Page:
Period of pain

Sonam is doubled over in pain. She is in her mid-twenties and dreads getting her periods. She wishes she could get relief from this pain without having to resort to medications.

More than half of menstruating women experience some pain during their menstrual periods, at least for 1-2 days each month. The pain that occurs during periods is called dysmenorrhoea. Usually, the pain is mild. Sometimes, however, the pain is severe enough to keep them from their normal activities. Painful periods are the leading cause of women missing work and school.

Menstrual cramps are very common concerns among women who experience regular menstrual cycles. The pain is also a cause of anxiety to parents of young girls who feel helpless as they see their daughter suffering.

There are many medications available that can ease menstrual pain. These are safe and can be taken every month to relieve cramping. Nevertheless, many women wish that they could pro-actively do something to completely do away with, or at least, reduce the pain without medications.

Exercises for menstrual pain

Like many aches and pains in different parts of the body, menstrual pain too responds to regular exercise. The best way to deal with menstrual cramping is to have a healthy diet before and during the periods and accompany this with a regular exercise routine.


Regular walking is a great way of reducing menstrual pain. You should walk briskly for at least 45 minutes, five days a week. The walking should be fast enough to make you breathless but still allow you to speak. The important thing is to push your speed up periodically. When your body feels the pain in your legs, it releases endorphins, which are ‘feel-good' chemicals in the brain. These are natural painkillers.

If you exercise regularly, your menstrual cramps become less painful because of the circulating endorphins.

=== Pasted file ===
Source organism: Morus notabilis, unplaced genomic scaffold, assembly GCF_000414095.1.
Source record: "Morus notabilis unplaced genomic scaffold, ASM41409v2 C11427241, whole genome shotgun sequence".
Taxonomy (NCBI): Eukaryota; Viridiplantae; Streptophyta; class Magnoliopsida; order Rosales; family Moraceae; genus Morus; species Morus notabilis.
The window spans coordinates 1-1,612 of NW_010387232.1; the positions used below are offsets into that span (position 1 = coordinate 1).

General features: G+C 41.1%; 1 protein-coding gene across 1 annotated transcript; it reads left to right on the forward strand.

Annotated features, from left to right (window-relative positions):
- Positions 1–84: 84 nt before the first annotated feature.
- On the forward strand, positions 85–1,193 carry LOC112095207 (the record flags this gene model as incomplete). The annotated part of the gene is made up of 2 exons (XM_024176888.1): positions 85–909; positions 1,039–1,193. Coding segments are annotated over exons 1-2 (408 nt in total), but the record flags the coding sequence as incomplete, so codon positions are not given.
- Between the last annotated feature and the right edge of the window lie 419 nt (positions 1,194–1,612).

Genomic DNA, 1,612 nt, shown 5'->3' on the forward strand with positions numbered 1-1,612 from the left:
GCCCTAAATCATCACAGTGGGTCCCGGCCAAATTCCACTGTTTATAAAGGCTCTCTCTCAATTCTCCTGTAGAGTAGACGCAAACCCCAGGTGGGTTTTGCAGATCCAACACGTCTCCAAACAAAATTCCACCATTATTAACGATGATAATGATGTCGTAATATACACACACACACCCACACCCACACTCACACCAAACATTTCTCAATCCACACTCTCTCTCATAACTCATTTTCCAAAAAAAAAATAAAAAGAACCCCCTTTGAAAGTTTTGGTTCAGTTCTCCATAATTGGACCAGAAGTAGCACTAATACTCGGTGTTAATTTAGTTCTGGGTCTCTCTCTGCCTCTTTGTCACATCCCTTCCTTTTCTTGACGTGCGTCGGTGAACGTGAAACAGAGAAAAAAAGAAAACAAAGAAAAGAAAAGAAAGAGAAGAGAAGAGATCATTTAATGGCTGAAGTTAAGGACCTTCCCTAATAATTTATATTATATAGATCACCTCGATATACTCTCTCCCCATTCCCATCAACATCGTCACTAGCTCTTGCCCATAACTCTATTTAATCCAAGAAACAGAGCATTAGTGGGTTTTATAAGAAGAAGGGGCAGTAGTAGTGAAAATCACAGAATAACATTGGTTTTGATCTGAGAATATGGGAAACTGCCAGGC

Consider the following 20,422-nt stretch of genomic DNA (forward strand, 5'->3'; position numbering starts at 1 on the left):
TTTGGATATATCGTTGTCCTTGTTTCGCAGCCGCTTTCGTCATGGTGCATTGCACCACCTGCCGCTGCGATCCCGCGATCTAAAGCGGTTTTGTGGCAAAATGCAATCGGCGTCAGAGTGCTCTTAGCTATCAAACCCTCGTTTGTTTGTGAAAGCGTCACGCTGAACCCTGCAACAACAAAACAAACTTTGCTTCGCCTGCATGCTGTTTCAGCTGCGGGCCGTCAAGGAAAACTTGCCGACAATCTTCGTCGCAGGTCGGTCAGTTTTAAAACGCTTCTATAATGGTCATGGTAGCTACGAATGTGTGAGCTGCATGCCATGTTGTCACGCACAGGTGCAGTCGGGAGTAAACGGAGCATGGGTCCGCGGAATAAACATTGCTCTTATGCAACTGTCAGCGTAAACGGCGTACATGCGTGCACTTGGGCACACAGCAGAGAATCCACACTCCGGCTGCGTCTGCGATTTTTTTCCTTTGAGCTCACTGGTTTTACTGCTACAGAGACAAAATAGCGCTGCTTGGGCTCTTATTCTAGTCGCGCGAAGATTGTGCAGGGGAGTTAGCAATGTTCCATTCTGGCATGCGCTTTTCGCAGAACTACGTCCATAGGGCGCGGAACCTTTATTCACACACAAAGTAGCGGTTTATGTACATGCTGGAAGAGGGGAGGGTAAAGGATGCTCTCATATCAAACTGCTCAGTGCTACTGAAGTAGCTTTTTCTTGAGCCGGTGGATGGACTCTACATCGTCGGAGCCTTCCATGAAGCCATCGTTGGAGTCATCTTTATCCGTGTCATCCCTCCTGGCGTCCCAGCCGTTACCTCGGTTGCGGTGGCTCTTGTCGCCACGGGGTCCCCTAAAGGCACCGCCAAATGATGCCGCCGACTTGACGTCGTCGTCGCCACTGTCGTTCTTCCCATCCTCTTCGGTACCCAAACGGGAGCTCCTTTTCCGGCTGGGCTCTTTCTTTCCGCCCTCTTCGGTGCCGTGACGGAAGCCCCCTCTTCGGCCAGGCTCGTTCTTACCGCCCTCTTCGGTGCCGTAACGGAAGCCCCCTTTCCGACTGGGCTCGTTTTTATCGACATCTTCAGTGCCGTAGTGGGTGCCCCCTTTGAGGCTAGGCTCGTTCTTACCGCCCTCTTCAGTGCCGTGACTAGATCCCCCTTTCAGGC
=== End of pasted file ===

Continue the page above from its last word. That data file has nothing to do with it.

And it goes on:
Parents should encourage their daughters to be physically active and take up sports. Many young girls find that their cramping is relieved and even the flow reduces if they exercise regularly.

When the pain is really bad, women tend to curl up in bed to relieve the pain. This may not be a very good strategy because then your mind focusses entirely on the pain and there is no respite. Congestion in the pelvis and the spasmodic contraction of the uterus are the two main causes of menstrual pain. Gentle walking helps ease this and will actually reduce the pain.

Stretching exercises

Practising stretching exercises regularly could help you relieve the pain during periods. You can try pelvic stretches that can help you significantly reduce the intensity of menstrual pain. Below are two options for pelvic exercises that you can practise to reduce the pain.

Exercise 1: Lie on your back with your knees bent. Make sure you are in a comfortable position and your lower back does not have undue pressure on it. Next, slowly move your knees up to your chest and ‘hug' them for a count of 5 seconds. Apply enough pressure so that you can feel a slight stretch in your lower back. Slowly move your knees back to starting position. Do this at least 10 times a set. This exercise stretches the lower back and eases the nagging lower back pain that many women suffer from during the menstrual period.

Exercise 2: The next exercise is equally soothing for the lower back but is done in the opposite way. Get on your hands and knees, with your knees together. Slowly sit back till your thighs are touching your calves. Then lean forward with your palms on the floor and then slide them forward till your head touches the floor. Be sure to stop when you feel a pull in your back. This is sometimes referred to as the praying position. Relax as you hold this position and close your eyes. You can hold it for 10-15 seconds and go back to starting position. Do this at least 5 times a set.

Having pain during periods is common. The degree of pain varies from woman to woman. Medications and hot water fomentation are invaluable in relieving the pain. However, regular exercise can help alleviate the pain and may even do away with the need for medications.

The author is an obstetrician and gynaecologist practising in Chennai and has written the book ‘Passport to a Healthy Pregnancy'.

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Printable version | Mar 7, 2021 3:06:21 AM |

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